Empowering Employees to Act Safely
Across any industry, employees and employers expect their workplace to be safe and productive. For those who work on electrical systems, safety is a top concern because electrical accidents rank sixth among causes of injury-related workplace deaths.
By Sheri Wood
Across any industry, employees and employers expect their workplace to be safe and productive. For those who work on electrical systems, safety is a top concern because electrical accidents rank sixth among causes of injury-related workplace deaths. It is critical that workers, whether permanent in-house employees or outsourced staff, understand and are familiar with safety regulations and best practices to avoid the risk of serious injury or loss of life. Despite the risks, safety procedures can often be overlooked. Budgets, time, performance pressures and a litany of other factors can result in workers becoming complacent or cutting corners.
So, what gives? Equally important as establishing safety protocol and training for compliance is the need for electrical systems workers to feel empowered through safety. There are specific methodologies and practices businesses can implement to ensure staff are comfortable raising concerns about the safety of their work environment, including empowering them to make decisions on their own and act collaboratively about safety.
Lead Through Empowerment
When it comes to electrical safety, some management-level personnel may consider only two top priorities: establishing work safety policies and ensuring staff training. However, they also need to remember that helping staff make smart, common-sense—but often difficult—decisions in stressful situations is necessary to keep them safe. This includes empowering workers to raise concerns around conditions in their working environment. When service personnel perform an assessment or maintenance procedure at offsite or client locations, for example, it is essential that current electrical system drawings and schematics are provided because these materials illustrate how system assets are connected, list equipment they may encounter, and outline the order in which equipment should be disconnected or serviced. Sometimes current versions of these materials are unavailable. In these situations, electrical systems personnel need to feel empowered to halt all work until the necessary documentation is provided, ensuring safety protocols are followed.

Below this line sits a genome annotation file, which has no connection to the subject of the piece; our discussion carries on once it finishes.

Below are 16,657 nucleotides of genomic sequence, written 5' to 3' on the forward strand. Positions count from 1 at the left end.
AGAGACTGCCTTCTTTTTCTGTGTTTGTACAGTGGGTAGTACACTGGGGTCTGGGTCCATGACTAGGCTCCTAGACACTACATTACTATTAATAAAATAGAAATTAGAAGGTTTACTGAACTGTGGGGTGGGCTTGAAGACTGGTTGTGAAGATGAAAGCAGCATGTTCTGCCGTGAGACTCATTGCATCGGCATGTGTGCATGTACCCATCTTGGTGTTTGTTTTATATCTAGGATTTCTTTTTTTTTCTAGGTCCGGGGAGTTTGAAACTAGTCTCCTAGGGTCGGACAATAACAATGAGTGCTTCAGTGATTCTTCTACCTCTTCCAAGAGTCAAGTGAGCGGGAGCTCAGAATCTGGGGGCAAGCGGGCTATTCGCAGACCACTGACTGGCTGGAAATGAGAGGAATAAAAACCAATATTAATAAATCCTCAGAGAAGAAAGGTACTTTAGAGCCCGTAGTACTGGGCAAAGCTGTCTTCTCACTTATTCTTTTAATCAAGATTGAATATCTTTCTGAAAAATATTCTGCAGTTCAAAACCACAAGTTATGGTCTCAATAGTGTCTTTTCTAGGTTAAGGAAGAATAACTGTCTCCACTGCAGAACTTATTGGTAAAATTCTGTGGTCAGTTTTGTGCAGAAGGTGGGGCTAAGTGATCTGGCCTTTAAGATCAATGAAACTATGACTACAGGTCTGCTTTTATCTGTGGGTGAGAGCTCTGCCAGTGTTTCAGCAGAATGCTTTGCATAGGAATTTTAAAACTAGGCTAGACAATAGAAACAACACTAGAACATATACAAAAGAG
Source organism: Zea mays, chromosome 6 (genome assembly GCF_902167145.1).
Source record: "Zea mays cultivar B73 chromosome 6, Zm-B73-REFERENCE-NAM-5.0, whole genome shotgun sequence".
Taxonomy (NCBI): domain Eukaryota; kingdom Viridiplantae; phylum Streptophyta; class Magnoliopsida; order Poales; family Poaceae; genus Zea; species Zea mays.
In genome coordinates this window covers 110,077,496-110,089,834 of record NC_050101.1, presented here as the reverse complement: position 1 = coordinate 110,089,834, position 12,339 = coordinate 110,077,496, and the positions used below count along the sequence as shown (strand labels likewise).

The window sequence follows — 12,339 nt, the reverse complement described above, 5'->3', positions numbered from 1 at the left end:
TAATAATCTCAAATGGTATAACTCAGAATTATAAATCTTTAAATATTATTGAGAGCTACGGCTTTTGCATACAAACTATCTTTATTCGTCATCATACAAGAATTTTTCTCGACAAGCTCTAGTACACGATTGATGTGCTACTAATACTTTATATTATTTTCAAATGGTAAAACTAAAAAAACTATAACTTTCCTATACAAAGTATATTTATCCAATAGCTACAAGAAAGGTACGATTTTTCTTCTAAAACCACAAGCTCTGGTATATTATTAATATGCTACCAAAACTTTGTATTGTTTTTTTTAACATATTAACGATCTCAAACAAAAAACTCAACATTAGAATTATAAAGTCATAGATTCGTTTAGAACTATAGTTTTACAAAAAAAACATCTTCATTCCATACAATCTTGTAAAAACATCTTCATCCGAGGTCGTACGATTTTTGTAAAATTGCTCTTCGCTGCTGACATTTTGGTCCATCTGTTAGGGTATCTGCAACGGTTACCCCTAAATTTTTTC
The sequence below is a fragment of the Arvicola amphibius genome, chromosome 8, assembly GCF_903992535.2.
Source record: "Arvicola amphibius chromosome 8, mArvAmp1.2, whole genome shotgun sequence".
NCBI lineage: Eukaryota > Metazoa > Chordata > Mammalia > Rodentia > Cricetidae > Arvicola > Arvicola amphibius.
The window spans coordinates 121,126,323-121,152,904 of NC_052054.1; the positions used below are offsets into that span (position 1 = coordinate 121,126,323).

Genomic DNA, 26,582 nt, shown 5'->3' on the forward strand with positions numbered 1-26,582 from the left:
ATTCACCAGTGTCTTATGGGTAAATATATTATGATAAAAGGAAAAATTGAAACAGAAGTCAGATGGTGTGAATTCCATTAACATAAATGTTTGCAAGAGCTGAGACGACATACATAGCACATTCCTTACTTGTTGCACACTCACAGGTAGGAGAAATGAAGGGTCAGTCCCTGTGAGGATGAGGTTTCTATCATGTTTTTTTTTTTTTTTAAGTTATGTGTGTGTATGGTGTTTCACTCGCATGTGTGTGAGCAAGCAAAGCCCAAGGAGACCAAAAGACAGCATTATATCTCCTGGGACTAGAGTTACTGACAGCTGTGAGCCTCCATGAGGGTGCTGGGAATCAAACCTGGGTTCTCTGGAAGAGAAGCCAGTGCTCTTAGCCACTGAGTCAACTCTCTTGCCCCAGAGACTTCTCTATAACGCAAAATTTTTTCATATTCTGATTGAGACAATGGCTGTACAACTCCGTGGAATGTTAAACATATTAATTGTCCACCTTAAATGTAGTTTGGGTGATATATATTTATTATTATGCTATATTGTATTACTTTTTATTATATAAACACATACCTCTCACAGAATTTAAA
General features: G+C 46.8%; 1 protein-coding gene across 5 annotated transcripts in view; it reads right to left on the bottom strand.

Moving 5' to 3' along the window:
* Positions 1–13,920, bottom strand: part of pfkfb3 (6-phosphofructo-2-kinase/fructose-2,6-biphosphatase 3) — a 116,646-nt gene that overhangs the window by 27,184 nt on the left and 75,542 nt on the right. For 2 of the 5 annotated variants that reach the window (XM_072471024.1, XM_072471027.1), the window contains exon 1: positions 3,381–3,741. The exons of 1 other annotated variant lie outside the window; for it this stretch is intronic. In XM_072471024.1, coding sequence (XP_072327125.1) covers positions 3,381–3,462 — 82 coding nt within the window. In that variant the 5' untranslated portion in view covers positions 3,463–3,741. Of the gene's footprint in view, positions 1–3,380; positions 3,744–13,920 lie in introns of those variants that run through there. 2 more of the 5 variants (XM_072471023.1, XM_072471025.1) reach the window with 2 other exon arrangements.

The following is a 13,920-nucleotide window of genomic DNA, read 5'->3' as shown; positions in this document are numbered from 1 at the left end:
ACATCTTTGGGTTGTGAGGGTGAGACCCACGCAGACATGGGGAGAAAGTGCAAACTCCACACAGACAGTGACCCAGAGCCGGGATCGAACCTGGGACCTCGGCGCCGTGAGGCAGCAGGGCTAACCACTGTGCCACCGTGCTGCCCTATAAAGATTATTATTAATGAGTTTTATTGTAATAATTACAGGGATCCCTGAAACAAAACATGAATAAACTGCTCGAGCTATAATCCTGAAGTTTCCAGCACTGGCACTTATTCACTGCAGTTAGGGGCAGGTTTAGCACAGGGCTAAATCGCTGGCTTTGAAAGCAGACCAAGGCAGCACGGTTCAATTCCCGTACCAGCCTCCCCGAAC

Similarly, personnel should be made aware that it is reasonable to resist efforts to force workarounds or noncompliance to cut costs or save time. If employees feel a dangerous situation may be on the horizon, they can follow the STAR approach:
• Stop. Employees should stop work as soon as they feel uncomfortable continuing in an unsafe environment.
• Talk. Raise the concern present in the facility to a supervisor or whoever oversees the project. They will be able to assist in how to best move forward.